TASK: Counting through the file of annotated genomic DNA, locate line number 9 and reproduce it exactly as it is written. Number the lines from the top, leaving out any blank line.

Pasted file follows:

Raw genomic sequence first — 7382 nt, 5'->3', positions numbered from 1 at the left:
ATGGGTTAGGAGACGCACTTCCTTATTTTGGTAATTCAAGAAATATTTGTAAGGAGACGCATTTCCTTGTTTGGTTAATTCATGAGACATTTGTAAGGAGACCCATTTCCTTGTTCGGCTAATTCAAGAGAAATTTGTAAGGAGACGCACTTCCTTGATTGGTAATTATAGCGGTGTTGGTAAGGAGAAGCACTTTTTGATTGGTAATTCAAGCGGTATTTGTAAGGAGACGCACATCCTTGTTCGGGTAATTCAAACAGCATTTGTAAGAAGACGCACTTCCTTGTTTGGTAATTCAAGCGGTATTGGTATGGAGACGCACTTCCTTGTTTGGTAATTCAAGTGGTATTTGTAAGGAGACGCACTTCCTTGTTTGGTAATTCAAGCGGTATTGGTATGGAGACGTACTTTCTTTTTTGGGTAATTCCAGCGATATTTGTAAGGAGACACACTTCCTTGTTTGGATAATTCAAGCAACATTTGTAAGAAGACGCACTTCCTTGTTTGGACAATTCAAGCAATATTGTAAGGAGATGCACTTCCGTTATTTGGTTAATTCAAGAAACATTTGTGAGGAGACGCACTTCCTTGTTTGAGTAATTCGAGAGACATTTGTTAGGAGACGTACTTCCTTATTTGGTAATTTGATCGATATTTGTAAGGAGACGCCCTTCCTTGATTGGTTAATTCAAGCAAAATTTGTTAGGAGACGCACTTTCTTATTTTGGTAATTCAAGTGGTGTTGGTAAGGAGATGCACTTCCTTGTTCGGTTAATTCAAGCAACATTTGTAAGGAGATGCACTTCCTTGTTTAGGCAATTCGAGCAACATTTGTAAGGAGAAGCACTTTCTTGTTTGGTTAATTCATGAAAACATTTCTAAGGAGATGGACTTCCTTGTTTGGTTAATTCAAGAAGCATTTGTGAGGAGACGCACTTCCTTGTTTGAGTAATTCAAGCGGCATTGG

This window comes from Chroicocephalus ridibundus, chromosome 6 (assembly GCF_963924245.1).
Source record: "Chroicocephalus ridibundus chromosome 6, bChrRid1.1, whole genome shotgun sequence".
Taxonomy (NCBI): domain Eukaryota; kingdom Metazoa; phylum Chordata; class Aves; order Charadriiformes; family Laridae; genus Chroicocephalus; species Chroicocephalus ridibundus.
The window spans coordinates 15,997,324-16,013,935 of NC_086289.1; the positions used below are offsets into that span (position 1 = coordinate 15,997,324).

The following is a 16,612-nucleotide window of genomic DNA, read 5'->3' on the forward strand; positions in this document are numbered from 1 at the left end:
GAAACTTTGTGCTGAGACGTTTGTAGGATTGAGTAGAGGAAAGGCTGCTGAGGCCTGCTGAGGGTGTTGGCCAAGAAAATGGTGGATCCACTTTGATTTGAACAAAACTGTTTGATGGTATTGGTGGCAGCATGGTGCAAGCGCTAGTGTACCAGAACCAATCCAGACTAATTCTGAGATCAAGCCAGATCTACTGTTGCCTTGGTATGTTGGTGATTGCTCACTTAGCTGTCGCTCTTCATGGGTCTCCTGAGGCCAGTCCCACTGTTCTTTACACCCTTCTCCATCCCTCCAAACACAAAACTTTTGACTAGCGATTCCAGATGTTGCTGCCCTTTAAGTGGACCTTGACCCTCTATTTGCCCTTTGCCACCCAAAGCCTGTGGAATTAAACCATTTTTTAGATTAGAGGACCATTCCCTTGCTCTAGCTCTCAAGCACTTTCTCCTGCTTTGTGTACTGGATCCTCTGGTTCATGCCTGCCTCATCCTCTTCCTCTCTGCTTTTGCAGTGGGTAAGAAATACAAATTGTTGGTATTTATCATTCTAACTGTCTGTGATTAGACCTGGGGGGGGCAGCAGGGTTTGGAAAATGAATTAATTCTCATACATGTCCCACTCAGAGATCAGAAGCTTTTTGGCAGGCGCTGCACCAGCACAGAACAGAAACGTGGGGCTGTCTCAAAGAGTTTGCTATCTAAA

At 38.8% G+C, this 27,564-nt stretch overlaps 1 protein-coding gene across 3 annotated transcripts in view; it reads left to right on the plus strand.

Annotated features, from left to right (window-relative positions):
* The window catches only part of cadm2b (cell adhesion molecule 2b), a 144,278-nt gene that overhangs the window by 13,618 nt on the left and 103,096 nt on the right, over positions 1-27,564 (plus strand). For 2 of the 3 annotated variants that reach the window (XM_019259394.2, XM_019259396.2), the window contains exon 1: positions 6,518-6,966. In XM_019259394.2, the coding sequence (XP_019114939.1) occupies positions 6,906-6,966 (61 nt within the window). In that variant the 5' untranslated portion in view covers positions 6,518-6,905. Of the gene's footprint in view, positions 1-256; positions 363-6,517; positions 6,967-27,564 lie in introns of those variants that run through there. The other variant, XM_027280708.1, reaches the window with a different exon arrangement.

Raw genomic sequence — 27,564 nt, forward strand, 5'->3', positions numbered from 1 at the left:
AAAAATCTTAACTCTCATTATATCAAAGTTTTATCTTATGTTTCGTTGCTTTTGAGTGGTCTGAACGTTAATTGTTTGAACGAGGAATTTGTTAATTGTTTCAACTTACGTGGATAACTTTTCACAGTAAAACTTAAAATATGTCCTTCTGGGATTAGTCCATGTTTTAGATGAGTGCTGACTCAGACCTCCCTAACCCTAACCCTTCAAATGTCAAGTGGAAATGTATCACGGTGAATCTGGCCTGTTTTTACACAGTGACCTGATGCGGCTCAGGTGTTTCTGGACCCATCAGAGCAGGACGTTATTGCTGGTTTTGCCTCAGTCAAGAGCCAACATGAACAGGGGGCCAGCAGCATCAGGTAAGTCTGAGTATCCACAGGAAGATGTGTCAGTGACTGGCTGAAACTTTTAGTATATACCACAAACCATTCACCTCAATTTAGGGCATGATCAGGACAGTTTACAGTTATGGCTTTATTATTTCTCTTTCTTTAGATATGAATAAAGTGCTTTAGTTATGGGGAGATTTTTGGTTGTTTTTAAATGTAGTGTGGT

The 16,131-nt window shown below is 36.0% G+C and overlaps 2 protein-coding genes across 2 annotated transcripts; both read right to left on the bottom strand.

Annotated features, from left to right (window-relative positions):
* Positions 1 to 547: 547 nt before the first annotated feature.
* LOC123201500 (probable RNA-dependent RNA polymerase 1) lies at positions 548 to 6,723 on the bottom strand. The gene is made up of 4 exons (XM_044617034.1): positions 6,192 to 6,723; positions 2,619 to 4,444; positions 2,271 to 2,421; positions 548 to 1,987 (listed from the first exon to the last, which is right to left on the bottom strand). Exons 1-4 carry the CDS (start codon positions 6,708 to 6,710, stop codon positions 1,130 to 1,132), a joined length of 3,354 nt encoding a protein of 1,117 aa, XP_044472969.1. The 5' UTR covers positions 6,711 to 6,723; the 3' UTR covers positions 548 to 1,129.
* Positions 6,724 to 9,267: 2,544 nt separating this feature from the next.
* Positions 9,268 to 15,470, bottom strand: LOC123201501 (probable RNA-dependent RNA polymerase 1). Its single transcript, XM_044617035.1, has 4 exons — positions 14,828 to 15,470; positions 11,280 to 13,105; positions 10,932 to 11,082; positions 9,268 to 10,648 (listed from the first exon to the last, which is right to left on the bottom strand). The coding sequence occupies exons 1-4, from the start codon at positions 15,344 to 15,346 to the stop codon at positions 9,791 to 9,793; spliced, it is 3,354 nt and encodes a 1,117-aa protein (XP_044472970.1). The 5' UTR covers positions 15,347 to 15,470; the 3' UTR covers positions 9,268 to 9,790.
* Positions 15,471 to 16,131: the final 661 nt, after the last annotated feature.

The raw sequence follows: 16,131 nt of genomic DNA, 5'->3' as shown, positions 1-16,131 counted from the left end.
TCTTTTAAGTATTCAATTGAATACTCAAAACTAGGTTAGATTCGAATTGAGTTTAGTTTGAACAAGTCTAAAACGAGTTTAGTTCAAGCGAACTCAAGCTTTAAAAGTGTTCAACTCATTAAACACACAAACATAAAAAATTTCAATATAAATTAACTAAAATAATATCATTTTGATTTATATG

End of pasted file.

At 38.8% G+C, this 27,564-nt stretch overlaps 1 protein-coding gene across 3 annotated transcripts in view; it reads left to right on the plus strand.